Around the world, floating wind turbine projects, at the prototype, pilot farm or commercial farm scale are under development. Two of their key components are the mooring lines and the dynamic power cable for connecting wind
turbines to their electrical substation and the sub-marine energy network.
A few weeks and months after their immersion, marine structures are colonized by various marine species. When they are fixed on offshore sites this presents two particularly interesting issues:
– the first is that this presence can make it possible to reconnect with an old biodiversity that has disappeared or to enrich the site with a new biodiversity. However, this approach deserves to be measured because it is also possible that this structure captures invasive species.
– the second issue is that these structures are sensitive to the presence of bio-colonization in that they increase hydrodynamic forces and therefore limit reliability. This implies costly maintenance operations, thereby increasing the cost of operation and therefore, in the case of marine renewable energies, the cost of energy.
The focus of the post-doc in on the latter. Science is faced with the modeling of a complex problem and has made significant progress in recent years in identifying probabilistic growth patterns and identifying realistic geometries from
in-situ measurements. These new data call into question past practices. In particular, it is shown that, over transitional periods, they are not always conservative.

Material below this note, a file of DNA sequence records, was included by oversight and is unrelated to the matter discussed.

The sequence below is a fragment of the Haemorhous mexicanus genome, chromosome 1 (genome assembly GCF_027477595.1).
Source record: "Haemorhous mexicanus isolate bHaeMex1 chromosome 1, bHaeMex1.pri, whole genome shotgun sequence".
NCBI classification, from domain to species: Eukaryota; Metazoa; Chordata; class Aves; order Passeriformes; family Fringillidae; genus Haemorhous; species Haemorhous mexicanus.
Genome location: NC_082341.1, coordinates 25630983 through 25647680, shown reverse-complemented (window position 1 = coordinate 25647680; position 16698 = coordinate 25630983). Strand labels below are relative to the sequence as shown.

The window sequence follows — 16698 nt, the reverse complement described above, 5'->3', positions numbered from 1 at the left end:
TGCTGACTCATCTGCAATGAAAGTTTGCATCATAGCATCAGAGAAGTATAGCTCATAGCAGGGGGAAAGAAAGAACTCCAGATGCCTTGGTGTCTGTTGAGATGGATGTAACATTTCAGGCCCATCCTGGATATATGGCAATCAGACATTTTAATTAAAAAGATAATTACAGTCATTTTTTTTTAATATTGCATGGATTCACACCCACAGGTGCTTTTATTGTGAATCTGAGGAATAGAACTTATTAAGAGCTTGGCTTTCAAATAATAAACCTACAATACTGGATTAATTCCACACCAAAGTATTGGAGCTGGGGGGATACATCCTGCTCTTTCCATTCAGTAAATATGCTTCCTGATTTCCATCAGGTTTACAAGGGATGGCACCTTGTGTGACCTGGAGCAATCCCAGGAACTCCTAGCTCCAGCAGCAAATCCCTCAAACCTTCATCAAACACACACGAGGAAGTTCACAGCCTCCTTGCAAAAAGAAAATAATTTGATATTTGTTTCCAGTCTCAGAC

This research is part of the international project I2FLOW (Improve the environmental Integration of Floating Offshore Wind Turbines) between the University of Nantes and the University of Massachusetts funded by WEAMEC and FEDER in partnership with the association Océan Récif Avenir.
Description du poste
The goal of this research is to better integrate the marine growth effect and the effect of artificial reefs at a structural level by:
– including the spatial variability and the time variant growth of biofouling on mooring lines.
– including the real effect of marine growth on dynamic power cables with the changes of materials and orientation of
– including other mechanical effects such as the visco-elasticity of mooring lines and thus on their fatigue.
The method will be based on three pillars:
– The modeling, including uncertainties;
– The numerical simulation for reducing computational time;
– Tests in tanks for completing the knowledge.
Modalités de candidature
Franck Schoefs (IUML/GeM, France) : email@example.com;
Krish Sharman (College of Engineering, UMassAmherst, USA : firstname.lastname@example.org;